Food Image Study: Ambivalent motivation, attentional bias to threat, and thought shape fusion in restrained eaters
Background: Individuals who engage in restrained eating are often torn in a standoff between craving and dieting goals. This approach-avoidance conflict has been hypothesized to play a central role in the development of eating pathology. An emerging body of evidence suggests that one’s motivation to approach vs. avoid threat may modulate their attentional biases to threat. However, little is known about the link between ambivalent motivation towards food, visual attention to food, and eating pathology in restrained eaters. Methods: We had restrained eaters complete a passive viewing task where their eye movements towards high calorie food images vs. neural objects were tracked. Participants also rated their motivation to look towards vs. away from food images. Results: Participants who were ambivalent about whether to look towards or away from food images demonstrated a unique pattern of visual attention to food and reported greater thought-shape fusion and more restrained eating behaviours than other groups. Conclusions: Our findings suggest that some restrained eaters indeed experience ambivalent motivation towards high calorie food, which in turn modulates their attentional biases to food and contributes to cognitive distortions that are unique to eating pathology. Based on Cisler and Koster (2010), Nelson et al. (2015), and Xu et al. (2021), we hypothesized that: (1) some restrained eaters would exhibit high motivation to both look towards and look away food images (that is, would be ambivalent); (2) motivation to look towards and look away from food images would influence visual attention such that the ambivalent group would show initial facilitated attention to food, followed by no maintenance of initial attention to food, and they would also look at food less than the engagers and more than the avoiders; and (3) relative to other groups, those who were ambivalent about whether to look towards or away from food images would exhibit greater thought-shape fusion and more negative affect at the end of the study. Our results suggest that restrained eaters may vary in their motivation to approach vs. avoid images of high calorie food, and subsequently demonstrate different patterns of attentional biases to food. Individuals who were ambivalent about whether to look towards or away from food images reported more restrained eating behaviours and greater thought shape fusion. This study provides evidence to the critical role that approach-avoidance conflict may play in the development and maintenance of eating pathology (Stroebe, 2008; Werthmann et al., 2015). Ambivalent motivation to food may also be an important factor to address in treatment.
Steps to reproduce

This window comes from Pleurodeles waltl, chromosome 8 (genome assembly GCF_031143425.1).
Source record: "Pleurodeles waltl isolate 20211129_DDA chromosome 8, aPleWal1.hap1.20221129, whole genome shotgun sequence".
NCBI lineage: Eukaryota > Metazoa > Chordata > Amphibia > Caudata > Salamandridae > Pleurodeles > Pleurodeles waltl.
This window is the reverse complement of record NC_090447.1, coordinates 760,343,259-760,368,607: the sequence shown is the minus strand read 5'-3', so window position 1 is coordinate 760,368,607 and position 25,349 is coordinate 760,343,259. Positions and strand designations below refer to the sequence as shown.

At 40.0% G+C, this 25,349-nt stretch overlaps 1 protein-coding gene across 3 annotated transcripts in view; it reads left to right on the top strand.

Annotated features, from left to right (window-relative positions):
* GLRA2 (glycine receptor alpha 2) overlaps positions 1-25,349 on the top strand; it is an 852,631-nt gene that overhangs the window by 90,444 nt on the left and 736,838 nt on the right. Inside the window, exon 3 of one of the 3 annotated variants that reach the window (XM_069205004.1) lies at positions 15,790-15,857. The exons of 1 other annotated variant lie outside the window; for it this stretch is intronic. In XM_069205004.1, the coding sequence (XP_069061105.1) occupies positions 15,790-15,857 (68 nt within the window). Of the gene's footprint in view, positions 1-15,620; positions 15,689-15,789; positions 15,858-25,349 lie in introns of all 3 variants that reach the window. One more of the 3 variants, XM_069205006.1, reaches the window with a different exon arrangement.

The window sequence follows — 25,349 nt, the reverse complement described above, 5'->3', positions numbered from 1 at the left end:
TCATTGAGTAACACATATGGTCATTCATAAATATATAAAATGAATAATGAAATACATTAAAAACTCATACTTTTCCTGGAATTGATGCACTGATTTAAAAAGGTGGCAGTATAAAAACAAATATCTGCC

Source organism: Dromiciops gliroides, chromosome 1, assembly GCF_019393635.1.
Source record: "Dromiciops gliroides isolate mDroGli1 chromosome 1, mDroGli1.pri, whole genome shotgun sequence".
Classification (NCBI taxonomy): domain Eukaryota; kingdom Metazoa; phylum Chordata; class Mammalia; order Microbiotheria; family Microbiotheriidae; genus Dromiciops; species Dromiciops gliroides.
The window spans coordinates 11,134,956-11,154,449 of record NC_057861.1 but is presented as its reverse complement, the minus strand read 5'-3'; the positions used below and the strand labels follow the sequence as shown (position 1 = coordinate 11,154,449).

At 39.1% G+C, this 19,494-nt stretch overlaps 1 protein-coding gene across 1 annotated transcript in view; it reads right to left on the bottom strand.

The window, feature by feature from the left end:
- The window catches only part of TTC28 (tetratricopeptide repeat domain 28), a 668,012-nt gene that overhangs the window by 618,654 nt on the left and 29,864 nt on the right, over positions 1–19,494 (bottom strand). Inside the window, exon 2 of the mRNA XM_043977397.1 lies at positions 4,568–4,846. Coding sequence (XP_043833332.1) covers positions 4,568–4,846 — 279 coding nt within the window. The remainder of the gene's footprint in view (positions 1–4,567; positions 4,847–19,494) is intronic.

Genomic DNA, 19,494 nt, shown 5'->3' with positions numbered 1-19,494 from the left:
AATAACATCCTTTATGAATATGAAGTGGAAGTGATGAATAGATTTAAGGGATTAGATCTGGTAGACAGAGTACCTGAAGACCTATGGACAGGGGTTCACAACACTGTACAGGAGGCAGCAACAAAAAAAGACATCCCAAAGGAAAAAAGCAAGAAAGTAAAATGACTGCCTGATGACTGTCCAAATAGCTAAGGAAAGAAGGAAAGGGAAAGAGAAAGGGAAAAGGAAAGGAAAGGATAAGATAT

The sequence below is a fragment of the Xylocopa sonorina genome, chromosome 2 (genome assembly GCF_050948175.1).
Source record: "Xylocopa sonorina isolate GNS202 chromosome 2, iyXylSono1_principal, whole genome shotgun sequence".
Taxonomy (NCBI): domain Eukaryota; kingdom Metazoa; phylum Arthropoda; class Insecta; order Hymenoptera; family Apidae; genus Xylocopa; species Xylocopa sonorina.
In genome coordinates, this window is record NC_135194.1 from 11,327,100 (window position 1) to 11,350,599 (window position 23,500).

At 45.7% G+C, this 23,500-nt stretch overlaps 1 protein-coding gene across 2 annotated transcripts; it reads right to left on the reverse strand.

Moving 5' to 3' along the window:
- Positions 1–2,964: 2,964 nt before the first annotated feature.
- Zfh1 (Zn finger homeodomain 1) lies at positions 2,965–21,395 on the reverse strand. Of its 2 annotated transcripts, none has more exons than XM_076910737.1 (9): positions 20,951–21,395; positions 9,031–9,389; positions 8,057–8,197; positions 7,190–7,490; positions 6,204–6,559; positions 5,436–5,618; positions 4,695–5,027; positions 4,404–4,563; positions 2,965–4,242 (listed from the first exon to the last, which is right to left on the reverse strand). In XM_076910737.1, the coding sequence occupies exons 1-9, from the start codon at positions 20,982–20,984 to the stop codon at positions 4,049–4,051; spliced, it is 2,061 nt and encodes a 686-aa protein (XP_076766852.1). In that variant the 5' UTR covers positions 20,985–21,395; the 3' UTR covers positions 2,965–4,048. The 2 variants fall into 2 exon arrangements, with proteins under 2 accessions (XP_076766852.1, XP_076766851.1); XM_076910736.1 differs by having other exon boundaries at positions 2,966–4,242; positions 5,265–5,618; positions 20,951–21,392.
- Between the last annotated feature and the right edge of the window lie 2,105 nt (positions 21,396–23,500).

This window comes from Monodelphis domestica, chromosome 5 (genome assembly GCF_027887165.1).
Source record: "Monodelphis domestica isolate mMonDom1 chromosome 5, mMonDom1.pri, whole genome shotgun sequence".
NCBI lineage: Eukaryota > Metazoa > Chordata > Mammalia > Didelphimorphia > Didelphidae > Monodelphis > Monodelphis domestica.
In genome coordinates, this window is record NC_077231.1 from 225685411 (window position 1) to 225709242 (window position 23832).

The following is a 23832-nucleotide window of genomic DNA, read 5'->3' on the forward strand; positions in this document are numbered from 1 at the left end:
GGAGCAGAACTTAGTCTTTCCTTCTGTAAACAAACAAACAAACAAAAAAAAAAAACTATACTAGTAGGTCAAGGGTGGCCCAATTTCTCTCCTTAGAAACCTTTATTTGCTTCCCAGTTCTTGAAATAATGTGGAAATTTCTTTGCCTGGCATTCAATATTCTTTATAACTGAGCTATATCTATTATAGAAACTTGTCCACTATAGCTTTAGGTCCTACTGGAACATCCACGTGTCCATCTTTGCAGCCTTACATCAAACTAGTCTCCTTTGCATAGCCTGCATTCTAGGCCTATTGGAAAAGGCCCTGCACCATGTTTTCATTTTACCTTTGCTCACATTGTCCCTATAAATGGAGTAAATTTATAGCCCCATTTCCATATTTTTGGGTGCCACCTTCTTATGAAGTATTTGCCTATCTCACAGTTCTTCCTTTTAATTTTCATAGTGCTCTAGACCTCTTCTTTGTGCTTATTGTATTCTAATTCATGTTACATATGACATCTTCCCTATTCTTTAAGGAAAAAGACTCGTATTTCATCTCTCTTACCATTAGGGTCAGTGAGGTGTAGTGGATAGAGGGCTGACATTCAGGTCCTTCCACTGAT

Self-report measures: 1. Restraint Scale-Concern for Dieting sub-scale 2. Positive and Negative Affect Schedule 3. Trait Thought Shape Fusion Scale: Short Version 4. At the end of this study, participants were asked to answer the following question “how long has it been since you last ate”, rounded to the nearest half hour. Participants also reported their current height and weight, based on which their Body Mass Index (BMI) was calculated. The Eye Movement Attention Task (EMAT; Nelson et al., 2015) is an eye-tracking task that measures attentional bias to images. Participants were told that image pairs would be presented on the computer screen, and they were to look at these images freely. In each trial, participants had to fixate on a centrally located cross first, after which a high calorie food image was presented simultaneously with a neutral image. The image pair was displayed for five seconds, followed by a 500ms interval before the appearance of the next fixation cross. For each participant, there were two practice trials and 60 testing trials in total. Each image (512 × 384 pixels) was displayed such that its closest edge was 80 pixels from the centre of the screen (2.7° visual angle for horizontal positioning and 2.5° visual angle for vertical positioning), on a light grey background. We used the SR Research Ltd. EyeLink 1000TM (Mississauga, Ontario, Canada) desktop-mounted eye-tracking system to record participants’ eye movements during the EMAT. Participants were positioned in a chin and forehead rest and situated approximately 65 cm from a 19-inch LCD colour monitor (resolution: 1280 × 1024). Recorded eye movement data was coded using the EyeLink Data Viewer software (SR Research Ltd., 2015). The standard settings identifying saccades and fixations were used, i.e. a saccade was considered an eye movement that travels at least 30° per second or with an acceleration of at least 8000° per second. Eye movements that did not meet these criteria were classified as fixations. Immediately after the EMAT, participants were presented with a selection of the images they had viewed in the EMAT. For each image, on a 9-point Likert Scale (from 1 “No motivation at all” to 9 “Very strong motivation”), participants provided two separate reports of motivation: (1) “how motivated were you to look towards this image?”, and (2) “how motivated were you to look away from this image?”. A total number of 30 images (15 food images and 15 neutral images) were randomly presented to each participant. We manually defined the food and neutral images as two areas of interests (AOIs). For each AOI, we generated the following three indices of eye movements: (1) time to first fixation (TTFF); (2) first fixation gaze duration (FFGD); and (3) proportion of viewing time (PVT). We also divided each 5000ms testing trial into ten 500ms intervals and calculated the PVT for food and neutral images within each time interval.